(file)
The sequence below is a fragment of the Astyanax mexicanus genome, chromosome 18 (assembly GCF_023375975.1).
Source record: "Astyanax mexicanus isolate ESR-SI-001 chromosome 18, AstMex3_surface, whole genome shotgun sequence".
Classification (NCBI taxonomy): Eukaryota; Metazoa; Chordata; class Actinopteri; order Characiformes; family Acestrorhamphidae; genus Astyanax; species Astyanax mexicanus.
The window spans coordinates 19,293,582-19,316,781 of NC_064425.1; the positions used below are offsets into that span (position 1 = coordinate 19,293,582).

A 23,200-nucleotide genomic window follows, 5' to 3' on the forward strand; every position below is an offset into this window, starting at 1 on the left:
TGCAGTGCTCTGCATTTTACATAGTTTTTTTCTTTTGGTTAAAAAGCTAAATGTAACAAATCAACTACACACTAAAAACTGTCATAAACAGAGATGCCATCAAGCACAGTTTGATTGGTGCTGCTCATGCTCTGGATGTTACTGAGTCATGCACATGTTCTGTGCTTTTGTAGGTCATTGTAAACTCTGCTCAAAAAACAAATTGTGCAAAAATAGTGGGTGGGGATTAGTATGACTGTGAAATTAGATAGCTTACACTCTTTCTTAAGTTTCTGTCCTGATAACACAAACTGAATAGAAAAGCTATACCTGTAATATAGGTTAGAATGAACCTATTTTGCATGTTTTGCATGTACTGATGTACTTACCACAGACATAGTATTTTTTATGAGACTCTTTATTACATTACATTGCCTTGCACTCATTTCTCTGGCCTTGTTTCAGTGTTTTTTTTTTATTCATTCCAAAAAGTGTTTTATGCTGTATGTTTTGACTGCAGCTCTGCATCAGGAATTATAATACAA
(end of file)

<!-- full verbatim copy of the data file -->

The sequence below is a fragment of the Astyanax mexicanus genome, chromosome 18 (assembly GCF_023375975.1).
Source record: "Astyanax mexicanus isolate ESR-SI-001 chromosome 18, AstMex3_surface, whole genome shotgun sequence".
Classification (NCBI taxonomy): Eukaryota; Metazoa; Chordata; class Actinopteri; order Characiformes; family Acestrorhamphidae; genus Astyanax; species Astyanax mexicanus.
The window spans coordinates 19,293,582-19,316,781 of NC_064425.1; the positions used below are offsets into that span (position 1 = coordinate 19,293,582).

A 23,200-nucleotide genomic window follows, 5' to 3' on the forward strand; every position below is an offset into this window, starting at 1 on the left:
TGCAGTGCTCTGCATTTTACATAGTTTTTTTCTTTTGGTTAAAAAGCTAAATGTAACAAATCAACTACACACTAAAAACTGTCATAAACAGAGATGCCATCAAGCACAGTTTGATTGGTGCTGCTCATGCTCTGGATGTTACTGAGTCATGCACATGTTCTGTGCTTTTGTAGGTCATTGTAAACTCTGCTCAAAAAACAAATTGTGCAAAAATAGTGGGTGGGGATTAGTATGACTGTGAAATTAGATAGCTTACACTCTTTCTTAAGTTTCTGTCCTGATAACACAAACTGAATAGAAAAGCTATACCTGTAATATAGGTTAGAATGAACCTATTTTGCATGTTTTGCATGTACTGATGTACTTACCACAGACATAGTATTTTTTATGAGACTCTTTATTACATTACATTGCCTTGCACTCATTTCTCTGGCCTTGTTTCAGTGTTTTTTTTTTATTCATTCCAAAAAGTGTTTTATGCTGTATGTTTTGACTGCAGCTCTGCATCAGGAATTATAATACAA